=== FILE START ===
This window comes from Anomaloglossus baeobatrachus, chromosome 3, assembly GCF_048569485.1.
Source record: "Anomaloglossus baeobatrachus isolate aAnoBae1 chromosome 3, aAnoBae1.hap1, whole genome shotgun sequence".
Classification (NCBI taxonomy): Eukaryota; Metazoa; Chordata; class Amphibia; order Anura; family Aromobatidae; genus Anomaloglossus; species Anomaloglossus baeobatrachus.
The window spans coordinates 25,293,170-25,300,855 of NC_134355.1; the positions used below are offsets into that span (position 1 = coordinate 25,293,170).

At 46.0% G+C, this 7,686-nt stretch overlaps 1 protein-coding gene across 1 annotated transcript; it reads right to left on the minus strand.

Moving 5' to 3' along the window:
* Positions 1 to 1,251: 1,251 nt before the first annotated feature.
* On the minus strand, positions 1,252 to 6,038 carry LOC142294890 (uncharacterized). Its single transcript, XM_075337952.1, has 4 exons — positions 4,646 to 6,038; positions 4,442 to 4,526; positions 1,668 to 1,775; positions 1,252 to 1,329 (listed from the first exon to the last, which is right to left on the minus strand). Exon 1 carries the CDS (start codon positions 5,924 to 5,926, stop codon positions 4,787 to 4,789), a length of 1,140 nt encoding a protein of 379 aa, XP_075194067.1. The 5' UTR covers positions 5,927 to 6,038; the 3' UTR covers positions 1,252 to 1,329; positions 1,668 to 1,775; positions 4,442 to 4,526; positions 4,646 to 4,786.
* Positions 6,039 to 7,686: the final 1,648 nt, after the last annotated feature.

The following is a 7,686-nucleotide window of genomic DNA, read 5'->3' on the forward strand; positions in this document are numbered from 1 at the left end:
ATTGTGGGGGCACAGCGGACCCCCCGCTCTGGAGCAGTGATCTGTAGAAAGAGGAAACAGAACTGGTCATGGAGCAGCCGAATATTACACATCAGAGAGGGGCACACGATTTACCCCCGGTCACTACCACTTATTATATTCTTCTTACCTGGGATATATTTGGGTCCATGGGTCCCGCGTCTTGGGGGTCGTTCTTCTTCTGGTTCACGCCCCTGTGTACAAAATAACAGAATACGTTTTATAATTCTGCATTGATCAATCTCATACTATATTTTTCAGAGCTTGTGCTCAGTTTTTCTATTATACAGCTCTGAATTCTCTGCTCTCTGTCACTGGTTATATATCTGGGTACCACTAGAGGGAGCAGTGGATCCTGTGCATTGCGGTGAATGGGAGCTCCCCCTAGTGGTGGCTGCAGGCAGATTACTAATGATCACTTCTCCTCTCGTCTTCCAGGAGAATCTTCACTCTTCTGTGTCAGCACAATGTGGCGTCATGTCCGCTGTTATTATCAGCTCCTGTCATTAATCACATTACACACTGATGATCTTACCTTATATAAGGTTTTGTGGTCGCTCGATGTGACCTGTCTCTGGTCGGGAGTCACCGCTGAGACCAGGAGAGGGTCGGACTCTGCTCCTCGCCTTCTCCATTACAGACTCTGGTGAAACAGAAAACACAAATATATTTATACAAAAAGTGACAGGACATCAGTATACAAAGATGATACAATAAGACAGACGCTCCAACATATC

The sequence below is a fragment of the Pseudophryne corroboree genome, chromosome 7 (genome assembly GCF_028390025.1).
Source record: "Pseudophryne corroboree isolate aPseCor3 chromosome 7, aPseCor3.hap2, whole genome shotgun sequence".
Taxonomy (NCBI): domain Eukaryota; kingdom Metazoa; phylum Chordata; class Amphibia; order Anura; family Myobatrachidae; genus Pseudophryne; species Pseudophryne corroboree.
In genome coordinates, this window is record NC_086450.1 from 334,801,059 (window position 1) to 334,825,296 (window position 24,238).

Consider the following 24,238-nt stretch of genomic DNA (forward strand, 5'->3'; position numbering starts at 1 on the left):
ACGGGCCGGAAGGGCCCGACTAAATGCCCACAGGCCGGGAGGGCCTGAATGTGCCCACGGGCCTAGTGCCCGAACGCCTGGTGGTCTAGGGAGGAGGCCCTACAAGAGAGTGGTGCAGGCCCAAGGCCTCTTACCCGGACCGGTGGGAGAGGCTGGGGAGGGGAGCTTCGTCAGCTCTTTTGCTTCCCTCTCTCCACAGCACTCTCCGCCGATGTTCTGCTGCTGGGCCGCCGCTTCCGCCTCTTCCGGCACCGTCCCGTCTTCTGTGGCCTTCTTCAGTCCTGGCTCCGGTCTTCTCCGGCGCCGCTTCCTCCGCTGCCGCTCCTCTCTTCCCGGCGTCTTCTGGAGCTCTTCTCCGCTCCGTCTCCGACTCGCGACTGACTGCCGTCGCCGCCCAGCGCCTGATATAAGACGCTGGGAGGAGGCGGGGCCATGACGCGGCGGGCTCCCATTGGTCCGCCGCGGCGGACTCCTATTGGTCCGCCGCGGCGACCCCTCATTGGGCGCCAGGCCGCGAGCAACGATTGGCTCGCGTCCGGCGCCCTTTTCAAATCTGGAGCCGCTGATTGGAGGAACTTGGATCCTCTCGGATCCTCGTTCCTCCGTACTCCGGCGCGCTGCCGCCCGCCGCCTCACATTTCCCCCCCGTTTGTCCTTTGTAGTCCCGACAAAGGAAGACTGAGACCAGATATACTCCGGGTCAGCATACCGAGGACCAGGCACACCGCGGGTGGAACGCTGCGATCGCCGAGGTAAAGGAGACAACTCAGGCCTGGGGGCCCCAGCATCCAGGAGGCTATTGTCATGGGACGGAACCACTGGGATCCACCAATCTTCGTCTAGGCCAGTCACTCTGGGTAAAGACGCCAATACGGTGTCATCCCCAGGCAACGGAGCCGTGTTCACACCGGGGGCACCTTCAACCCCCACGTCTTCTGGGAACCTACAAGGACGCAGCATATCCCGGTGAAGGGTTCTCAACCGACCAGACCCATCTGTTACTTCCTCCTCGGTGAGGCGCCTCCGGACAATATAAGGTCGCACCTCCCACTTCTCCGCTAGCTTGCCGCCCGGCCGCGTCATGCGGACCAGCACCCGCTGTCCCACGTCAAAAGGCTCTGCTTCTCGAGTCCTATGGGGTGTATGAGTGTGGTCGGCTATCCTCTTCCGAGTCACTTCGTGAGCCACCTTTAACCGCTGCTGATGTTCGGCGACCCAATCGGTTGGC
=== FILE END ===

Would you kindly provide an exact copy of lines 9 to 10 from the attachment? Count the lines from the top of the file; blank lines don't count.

* Positions 6,039 to 7,686: the final 1,648 nt, after the last annotated feature.

The following is a 7,686-nucleotide window of genomic DNA, read 5'->3' on the forward strand; positions in this document are numbered from 1 at the left end: